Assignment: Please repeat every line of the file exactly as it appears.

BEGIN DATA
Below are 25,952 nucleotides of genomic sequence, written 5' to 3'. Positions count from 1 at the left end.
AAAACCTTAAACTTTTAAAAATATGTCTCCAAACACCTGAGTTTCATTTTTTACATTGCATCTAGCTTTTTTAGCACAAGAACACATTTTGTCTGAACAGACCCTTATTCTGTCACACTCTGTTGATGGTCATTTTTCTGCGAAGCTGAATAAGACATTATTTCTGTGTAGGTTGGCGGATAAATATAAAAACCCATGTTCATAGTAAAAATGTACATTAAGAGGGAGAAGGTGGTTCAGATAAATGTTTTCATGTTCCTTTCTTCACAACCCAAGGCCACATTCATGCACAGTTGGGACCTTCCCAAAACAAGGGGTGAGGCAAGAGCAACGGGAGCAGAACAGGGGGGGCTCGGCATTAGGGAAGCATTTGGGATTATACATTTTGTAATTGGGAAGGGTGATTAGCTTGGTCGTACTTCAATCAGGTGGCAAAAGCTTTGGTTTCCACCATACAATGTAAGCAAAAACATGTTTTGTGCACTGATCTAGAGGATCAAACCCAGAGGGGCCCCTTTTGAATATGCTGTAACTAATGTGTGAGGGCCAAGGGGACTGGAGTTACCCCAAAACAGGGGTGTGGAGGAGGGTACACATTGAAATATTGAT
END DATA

Below are 25,952 nucleotides of genomic sequence, written 5' to 3'. Positions count from 1 at the left end.
AAAACCTTAAACTTTTAAAAATATGTCTCCAAACACCTGAGTTTCATTTTTTACATTGCATCTAGCTTTTTTAGCACAAGAACACATTTTGTCTGAACAGACCCTTATTCTGTCACACTCTGTTGATGGTCATTTTTCTGCGAAGCTGAATAAGACATTATTTCTGTGTAGGTTGGCGGATAAATATAAAAACCCATGTTCATAGTAAAAATGTACATTAAGAGGGAGAAGGTGGTTCAGATAAATGTTTTCATGTTCCTTTCTTCACAACCCAAGGCCACATTCATGCACAGTTGGGACCTTCCCAAAACAAGGGGTGAGGCAAGAGCAACGGGAGCAGAACAGGGGGGGCTCGGCATTAGGGAAGCATTTGGGATTATACATTTTGTAATTGGGAAGGGTGATTAGCTTGGTCGTACTTCAATCAGGTGGCAAAAGCTTTGGTTTCCACCATACAATGTAAGCAAAAACATGTTTTGTGCACTGATCTAGAGGATCAAACCCAGAGGGGCCCCTTTTGAATATGCTGTAACTAATGTGTGAGGGCCAAGGGGACTGGAGTTACCCCAAAACAGGGGTGTGGAGGAGGGTACACATTGAAATATTGAT